One of the clearest memories I have about the very first RWA conference I went to was the Golden Heart award ceremony. I hadn’t known what the contest was all about before I attended the conference, but afterwards, entering the contest (and winning, of course!) went on the writing project plan, somewhere between “finish the manuscript” and “find an agent” – and seemed a sure stepping-stone to “see my book on the shelf at the local bookstore.”
The woman I sat next to in several workshop sessions, as well as at the awards dinner, turned out to be the winner in one of the contemporary categories. When she accepted her award, she confidentially ended her thanks with, “all you agents out there, have I got a book for you.” I was sure that, had I remembered her name, I’d have found her book out in the bookstore in short-order after her win.
Oh, for those wide-eyed innocent days.
Of course that’s not quite how the process works, and recently RWA has been taking a close look at the value that the Golden Heart brings to its membership. A short while ago they raised the issue in their newsletter. They started out by noting that romance writers today face a significantly different landscape than they did in the past and stating the importance of examining all aspects of the RWA programming to determine whether the costs outweigh the benefits.
That seems reasonable.
According to the RWA website, the stated purpose of the contest is:
“The Golden Heart Contest seeks to showcase the next great generation of romance writers by recognizing outstanding manuscripts from never-before-published Romance Writers of America members.”
Citing a decreasing number of entries – 490 judged entries in 2018, down from a high of 1,130 in 2010 – and the cost to run the contest, RWA questioned whether there was value in continuing the contest in its current state. Other concerns about the viability of the contest included:
- The difficulty finding judges (in 2018, there were apparently 350 judges for those 490 judged entries) (I’m happy to say that I’ve been one of those judges for years.)
- Only finalists (typically 40-45 entrants) receive feedback (considered a career benefit) on their entries. (I’m sad to say that neither of my two entries made it to the feedback stage.)
- Many of the same individuals advance to the finals each year, thus providing career benefit to a relatively small number of members. (I’ll be happily routing for one of those individuals in just a few weeks.)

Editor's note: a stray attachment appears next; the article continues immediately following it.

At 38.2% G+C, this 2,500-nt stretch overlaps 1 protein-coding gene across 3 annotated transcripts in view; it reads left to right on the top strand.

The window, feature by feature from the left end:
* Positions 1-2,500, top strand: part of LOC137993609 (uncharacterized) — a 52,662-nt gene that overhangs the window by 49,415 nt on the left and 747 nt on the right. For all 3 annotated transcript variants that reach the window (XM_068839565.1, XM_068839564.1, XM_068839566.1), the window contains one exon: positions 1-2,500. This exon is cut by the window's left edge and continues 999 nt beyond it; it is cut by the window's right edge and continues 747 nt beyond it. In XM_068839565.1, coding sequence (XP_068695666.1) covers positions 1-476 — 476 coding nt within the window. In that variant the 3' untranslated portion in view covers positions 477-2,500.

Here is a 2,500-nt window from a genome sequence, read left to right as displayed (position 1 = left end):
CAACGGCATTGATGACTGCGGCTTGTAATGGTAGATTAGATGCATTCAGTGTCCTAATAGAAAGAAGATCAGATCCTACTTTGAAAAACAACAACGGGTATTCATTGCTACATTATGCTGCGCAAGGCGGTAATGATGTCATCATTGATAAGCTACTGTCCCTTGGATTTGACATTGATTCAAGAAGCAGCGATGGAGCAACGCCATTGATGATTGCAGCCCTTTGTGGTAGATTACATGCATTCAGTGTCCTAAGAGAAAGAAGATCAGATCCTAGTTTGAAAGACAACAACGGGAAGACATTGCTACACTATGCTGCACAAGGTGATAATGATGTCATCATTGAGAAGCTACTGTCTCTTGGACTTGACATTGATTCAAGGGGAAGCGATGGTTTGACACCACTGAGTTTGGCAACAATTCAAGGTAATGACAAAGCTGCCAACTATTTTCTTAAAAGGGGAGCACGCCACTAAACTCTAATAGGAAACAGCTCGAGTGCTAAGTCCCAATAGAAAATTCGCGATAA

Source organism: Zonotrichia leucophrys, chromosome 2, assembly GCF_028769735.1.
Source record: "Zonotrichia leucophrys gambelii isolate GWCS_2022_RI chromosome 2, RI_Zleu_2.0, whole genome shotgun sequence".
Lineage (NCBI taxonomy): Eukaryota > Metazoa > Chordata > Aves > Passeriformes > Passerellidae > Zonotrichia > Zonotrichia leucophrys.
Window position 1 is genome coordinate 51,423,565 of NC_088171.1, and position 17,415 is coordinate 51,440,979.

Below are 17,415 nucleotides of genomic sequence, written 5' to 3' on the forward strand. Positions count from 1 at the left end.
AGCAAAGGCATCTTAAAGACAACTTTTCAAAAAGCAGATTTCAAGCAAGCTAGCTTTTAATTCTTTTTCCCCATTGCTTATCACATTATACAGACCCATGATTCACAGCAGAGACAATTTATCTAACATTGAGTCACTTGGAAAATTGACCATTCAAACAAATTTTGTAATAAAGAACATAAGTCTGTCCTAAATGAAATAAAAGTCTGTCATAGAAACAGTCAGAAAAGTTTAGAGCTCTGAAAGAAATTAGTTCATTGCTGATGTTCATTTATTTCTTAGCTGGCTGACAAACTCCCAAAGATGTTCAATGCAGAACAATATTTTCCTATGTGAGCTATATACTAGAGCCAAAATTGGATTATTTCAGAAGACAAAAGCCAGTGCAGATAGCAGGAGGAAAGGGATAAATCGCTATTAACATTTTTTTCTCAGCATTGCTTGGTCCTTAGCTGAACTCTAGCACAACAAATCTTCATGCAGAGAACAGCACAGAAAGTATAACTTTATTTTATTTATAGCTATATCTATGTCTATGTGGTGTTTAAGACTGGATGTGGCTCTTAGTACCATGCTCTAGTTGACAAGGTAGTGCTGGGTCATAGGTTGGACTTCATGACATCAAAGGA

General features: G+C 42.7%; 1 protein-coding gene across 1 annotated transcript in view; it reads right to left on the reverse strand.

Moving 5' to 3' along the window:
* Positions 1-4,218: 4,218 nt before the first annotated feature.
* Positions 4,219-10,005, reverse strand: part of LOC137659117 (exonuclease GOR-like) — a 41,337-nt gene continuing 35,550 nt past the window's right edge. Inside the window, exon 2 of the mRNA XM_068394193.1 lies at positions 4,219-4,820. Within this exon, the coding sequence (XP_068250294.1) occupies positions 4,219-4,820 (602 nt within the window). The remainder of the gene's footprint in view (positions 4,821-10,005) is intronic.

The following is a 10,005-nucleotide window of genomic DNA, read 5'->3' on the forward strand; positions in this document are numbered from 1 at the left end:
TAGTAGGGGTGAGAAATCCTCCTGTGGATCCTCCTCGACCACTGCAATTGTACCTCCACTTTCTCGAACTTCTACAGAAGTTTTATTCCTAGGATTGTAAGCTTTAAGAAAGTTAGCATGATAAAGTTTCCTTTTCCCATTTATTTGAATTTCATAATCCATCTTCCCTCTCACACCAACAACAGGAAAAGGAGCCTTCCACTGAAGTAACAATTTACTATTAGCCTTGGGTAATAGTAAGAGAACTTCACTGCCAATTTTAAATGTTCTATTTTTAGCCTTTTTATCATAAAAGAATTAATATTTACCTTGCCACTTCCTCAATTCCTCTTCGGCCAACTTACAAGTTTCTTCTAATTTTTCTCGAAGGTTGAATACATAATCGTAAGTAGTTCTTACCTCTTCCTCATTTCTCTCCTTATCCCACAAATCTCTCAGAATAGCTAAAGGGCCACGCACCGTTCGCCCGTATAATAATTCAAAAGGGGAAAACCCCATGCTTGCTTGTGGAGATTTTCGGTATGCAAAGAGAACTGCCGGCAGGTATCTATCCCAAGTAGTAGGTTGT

- The contest is expensive to run. (In 2018, it cost $32,837 to run the contest (not including the luncheon cost), twice as much as the entry fees brought in. (I’ll admit to being baffled by this since judges aren’t paid for their efforts and entries are electronic.)
RWA requested member feedback on the contest and they got an earful. Along with a basic consensus that members didn’t want the contest to go away, here is some of the feedback provided to RWA:
- Separating the unpublished Golden Heart ceremony from the published RITA ceremony took away from the importance of the Golden Heart
- If finding judges is a problem, then all who enter should be required to judge (not their own category, of course)
- Since non-finalists don’t receive feedback on their entries (other than just their score), there is not a lot of return on their entry fees, which could explain the reduced entries. Providing even brief feedback would involve little effort but would provide real value to the entrants.
- If the contest is intended to help new authors become published, then it doesn’t seem to be working, since very few winners seem to go on to publication. (The next comment I saw said the opposite, saying that the contest worked great and citing a number of winners that had been known to go on to be published.)
- An actual advertising campaign about the contest could increase entries and keep it in the public eye.
- Networking is the real bonus of the Golden Heart contest for finalists
- Dropping the contest would send the message that RWA doesn’t care about unpublished authors or nurturing their careers. This particular comment lead to a discussion about the purpose of the RWA in terms of training and encouraging new authors, which led to the comment that nurturing unpublished writers was the role of the chapters, not of the national organization. Wait, what?
One of the best suggestions I saw was that RWA members should be polled to find out what would make them submit an unpublished entry to the contest – what they would be willing to pay and what they would expect to get out of the experience.
That seems like a great starting point.
It will be interesting to see if there is any discussion of the subject at the upcoming RWA conference, since I haven’t seen much on this topic since the discussion on the fate of the conference was first raised.
In the meantime, I’ll be over here, optimistically working away on my current manuscript, which I hope to have ready for the next Golden Heart submission period, and cheering for this year’s Golden Heart finalists.
So, what are your thoughts on the state (and the future) of the Golden Heart?